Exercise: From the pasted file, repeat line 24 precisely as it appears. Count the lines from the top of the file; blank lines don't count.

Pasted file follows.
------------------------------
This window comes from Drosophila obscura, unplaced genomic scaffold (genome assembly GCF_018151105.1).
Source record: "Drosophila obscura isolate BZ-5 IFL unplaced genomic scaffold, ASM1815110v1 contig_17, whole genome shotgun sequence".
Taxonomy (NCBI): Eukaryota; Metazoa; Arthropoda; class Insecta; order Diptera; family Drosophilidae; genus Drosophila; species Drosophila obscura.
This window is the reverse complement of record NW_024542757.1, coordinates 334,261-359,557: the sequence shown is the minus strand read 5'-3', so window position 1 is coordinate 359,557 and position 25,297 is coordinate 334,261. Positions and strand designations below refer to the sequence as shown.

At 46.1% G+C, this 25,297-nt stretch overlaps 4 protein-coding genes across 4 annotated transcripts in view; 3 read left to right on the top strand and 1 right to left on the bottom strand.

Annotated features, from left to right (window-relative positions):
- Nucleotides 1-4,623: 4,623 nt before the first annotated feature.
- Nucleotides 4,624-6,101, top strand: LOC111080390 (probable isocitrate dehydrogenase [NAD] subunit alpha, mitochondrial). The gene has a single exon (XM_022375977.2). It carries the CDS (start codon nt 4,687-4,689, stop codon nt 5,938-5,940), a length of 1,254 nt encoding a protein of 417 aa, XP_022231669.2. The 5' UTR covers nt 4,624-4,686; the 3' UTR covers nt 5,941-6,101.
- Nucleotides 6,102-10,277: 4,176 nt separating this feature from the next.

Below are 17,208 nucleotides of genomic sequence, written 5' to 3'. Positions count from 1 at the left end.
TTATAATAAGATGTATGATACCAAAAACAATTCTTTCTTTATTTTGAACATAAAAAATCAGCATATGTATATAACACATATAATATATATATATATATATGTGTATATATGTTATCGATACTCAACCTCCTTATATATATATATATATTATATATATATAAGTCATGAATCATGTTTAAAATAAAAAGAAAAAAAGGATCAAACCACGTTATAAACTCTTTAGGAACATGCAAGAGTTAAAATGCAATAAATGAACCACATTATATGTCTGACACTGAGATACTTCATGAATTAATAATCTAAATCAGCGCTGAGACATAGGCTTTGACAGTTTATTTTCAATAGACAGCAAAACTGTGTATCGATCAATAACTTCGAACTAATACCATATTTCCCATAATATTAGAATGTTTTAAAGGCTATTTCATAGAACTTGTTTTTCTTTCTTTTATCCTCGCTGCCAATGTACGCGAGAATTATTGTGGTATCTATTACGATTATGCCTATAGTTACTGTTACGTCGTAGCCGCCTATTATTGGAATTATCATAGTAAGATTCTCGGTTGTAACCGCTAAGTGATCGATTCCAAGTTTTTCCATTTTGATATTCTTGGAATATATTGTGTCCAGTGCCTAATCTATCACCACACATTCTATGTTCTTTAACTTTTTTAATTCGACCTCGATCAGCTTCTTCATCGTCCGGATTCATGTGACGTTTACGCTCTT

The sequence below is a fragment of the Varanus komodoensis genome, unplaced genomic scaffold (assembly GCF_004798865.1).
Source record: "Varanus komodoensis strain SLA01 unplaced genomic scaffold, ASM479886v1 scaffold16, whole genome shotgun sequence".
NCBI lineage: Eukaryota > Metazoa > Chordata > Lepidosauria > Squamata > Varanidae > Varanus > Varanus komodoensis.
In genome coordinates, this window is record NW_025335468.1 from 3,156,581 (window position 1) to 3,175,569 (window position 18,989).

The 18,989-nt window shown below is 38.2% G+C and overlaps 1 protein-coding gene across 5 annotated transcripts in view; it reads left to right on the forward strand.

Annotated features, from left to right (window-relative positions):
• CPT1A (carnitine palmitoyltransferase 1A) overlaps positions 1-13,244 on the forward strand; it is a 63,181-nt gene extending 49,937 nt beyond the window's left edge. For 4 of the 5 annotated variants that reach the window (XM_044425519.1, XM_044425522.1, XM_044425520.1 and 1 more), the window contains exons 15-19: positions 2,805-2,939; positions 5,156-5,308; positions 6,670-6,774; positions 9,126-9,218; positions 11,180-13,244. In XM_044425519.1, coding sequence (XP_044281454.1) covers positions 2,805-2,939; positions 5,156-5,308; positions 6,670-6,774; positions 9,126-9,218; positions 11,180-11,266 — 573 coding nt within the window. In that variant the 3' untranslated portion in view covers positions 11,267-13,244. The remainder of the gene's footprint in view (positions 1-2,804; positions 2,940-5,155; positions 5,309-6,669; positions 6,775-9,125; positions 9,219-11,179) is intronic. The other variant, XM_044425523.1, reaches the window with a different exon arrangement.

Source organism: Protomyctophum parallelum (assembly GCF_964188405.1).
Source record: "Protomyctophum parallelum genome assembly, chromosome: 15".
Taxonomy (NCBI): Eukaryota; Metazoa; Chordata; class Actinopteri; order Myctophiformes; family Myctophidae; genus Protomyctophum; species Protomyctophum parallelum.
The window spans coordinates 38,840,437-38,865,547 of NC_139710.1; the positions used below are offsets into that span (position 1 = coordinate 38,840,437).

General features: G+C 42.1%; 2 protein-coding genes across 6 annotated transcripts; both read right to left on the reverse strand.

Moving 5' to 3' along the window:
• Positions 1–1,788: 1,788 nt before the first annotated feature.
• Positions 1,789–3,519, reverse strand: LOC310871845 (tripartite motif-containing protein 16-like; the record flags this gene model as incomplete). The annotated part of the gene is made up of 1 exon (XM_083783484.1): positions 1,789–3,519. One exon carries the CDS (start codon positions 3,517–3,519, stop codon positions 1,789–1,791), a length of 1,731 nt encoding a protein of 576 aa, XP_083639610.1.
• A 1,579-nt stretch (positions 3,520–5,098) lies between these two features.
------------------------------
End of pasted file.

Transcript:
Moving 5' to 3' along the window: